To put this more simply, in the gay "marriage" debate proponents of same-sex "marriage" want to start with a definition in order to deconstruct that definition; that is, they want a definition of marriage so that they can reword, alter, and destroy the definition to the point where it is meaningless enough to include the understanding of "marriage" they wish to promote. Similarly, in the torture debates, many (though not all) who want a clear, precise, exhaustive, and definitive definition of exactly what torture is want this definition so they can insist that certain things, such as waterboarding, or putting prisoners in freezing cold cells and drenching them with water, or humiliating them in various inhumane ways are somehow not torture, because our definition didn't actually mention these particular things.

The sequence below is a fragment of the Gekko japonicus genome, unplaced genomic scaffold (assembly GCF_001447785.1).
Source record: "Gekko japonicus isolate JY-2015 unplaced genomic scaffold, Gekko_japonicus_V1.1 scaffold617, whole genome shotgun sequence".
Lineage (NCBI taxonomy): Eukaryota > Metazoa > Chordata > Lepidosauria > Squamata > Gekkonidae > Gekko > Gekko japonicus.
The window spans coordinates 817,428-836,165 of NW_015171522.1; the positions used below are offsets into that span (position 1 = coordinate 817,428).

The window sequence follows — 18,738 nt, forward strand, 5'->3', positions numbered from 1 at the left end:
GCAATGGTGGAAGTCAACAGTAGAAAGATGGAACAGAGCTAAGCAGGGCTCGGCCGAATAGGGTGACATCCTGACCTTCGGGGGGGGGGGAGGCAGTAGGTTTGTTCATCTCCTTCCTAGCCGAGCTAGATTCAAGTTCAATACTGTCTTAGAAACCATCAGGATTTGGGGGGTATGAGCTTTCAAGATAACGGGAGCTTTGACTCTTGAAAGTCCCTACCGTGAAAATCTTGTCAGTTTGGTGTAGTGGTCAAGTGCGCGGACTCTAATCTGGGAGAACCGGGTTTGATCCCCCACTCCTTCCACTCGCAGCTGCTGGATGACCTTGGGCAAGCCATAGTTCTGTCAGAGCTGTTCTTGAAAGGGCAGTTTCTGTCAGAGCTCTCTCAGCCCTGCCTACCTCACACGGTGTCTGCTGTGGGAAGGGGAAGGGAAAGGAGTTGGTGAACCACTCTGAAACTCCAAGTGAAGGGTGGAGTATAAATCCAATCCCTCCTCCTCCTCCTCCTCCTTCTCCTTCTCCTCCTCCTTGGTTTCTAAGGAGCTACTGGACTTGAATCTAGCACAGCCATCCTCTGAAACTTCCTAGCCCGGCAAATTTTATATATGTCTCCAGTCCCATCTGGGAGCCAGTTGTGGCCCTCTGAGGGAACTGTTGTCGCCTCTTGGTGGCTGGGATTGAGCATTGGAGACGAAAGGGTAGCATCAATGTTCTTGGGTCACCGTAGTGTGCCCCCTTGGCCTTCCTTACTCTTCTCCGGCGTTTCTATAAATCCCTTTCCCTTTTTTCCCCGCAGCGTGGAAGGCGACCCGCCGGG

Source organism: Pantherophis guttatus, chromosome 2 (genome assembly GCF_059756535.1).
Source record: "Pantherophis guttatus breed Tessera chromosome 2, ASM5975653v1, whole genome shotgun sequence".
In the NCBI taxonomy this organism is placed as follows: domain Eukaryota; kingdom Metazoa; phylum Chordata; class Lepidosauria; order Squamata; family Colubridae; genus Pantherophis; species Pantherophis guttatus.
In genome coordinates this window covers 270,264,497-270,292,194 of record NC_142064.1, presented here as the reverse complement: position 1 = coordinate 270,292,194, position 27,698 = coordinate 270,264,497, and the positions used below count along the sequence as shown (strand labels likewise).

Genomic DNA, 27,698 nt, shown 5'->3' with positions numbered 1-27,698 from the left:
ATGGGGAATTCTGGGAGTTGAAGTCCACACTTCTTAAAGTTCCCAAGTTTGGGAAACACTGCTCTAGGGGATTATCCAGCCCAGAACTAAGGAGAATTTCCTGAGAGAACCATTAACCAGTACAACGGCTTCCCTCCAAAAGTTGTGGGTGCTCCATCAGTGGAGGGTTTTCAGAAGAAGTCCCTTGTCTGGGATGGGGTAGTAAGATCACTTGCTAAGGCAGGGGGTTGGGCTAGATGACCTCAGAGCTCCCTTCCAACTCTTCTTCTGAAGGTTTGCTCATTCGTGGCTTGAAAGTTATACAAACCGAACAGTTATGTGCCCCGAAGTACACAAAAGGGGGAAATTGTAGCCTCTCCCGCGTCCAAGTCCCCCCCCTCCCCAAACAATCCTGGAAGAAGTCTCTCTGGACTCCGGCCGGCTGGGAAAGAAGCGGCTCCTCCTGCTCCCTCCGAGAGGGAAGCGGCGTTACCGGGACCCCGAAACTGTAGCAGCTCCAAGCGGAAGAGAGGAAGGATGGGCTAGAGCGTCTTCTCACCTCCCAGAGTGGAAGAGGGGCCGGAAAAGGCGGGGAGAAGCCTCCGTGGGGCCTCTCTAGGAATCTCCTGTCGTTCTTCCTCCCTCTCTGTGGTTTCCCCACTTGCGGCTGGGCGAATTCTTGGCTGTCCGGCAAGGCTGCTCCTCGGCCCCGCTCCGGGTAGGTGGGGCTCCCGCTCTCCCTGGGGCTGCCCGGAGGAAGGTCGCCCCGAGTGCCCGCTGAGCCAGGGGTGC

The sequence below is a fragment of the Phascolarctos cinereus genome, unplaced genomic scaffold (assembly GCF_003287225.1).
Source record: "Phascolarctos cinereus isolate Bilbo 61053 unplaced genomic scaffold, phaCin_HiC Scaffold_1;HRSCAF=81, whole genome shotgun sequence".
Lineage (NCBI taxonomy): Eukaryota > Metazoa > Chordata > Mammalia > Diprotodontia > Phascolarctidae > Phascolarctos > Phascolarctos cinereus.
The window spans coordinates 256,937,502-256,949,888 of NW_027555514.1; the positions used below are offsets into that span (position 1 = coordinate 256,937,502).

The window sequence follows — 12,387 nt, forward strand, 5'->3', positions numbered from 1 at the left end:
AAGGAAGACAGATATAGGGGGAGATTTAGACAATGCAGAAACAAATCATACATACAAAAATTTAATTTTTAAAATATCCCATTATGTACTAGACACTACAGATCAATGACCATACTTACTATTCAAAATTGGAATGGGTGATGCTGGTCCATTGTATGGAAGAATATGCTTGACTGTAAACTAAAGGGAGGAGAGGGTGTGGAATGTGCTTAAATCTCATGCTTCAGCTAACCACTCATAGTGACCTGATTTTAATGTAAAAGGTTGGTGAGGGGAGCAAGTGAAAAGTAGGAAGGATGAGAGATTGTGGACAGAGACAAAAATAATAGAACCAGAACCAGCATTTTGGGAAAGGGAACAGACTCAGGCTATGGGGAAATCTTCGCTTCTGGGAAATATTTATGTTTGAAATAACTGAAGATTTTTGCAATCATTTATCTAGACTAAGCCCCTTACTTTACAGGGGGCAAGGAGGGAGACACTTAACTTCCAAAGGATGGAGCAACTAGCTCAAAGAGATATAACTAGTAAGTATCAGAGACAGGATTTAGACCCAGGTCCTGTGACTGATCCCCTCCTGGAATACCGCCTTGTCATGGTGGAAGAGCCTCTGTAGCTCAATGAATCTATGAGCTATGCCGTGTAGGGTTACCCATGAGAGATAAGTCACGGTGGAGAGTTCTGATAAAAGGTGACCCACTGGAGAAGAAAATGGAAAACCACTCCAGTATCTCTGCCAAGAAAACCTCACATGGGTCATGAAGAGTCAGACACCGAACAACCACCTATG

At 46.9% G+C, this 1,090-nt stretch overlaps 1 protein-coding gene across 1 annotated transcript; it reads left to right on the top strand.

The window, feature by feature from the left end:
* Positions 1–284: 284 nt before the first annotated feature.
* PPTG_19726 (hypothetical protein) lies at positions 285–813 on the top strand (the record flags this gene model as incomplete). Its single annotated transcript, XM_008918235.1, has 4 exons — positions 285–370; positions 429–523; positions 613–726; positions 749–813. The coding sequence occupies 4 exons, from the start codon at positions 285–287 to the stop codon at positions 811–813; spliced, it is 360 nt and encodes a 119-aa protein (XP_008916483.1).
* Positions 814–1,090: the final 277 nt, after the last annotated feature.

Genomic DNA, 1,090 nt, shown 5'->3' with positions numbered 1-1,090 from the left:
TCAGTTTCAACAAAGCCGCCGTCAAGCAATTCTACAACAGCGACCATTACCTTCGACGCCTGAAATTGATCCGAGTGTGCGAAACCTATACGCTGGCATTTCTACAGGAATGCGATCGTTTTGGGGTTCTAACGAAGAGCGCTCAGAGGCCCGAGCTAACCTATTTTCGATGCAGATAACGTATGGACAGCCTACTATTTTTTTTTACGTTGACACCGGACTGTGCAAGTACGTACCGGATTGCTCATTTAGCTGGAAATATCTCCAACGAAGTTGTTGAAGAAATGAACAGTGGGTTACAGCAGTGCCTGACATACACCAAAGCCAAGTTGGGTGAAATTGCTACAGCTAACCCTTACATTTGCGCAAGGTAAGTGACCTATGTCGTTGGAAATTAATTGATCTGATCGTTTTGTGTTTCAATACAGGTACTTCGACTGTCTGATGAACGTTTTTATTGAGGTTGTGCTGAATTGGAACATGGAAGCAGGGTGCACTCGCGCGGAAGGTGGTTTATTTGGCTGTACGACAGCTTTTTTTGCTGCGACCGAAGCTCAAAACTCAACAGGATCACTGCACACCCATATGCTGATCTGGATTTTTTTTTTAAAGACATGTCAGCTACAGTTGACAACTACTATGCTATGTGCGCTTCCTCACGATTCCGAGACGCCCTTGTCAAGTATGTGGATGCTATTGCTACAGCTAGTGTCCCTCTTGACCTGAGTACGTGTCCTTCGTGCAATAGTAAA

In the discussions concerning marriage, it is important to remember that marriage, an enduring cultural institution centered around the building up of strong natural families and the raising by a man and a woman of their own biological children whenever possible, can't be reduced to a mere definition of a sentence or so. It is equally important in the discussions concerning torture to recall that humanity's capacity for the intentional infliction of suffering on our fellow human beings can't be summed up by a quick definition of what torture is. In both discussions, there is a tendency by those on the other side of the issue to insist on a definition merely as a starting point for the deconstruction of that definition--and the point of that, of course, is so that the perversions they wish to allow, whether gay "marriage" or "enhanced interrogation," are suddenly made possible by the destruction of their opponents' definitions of words like marriage or torture.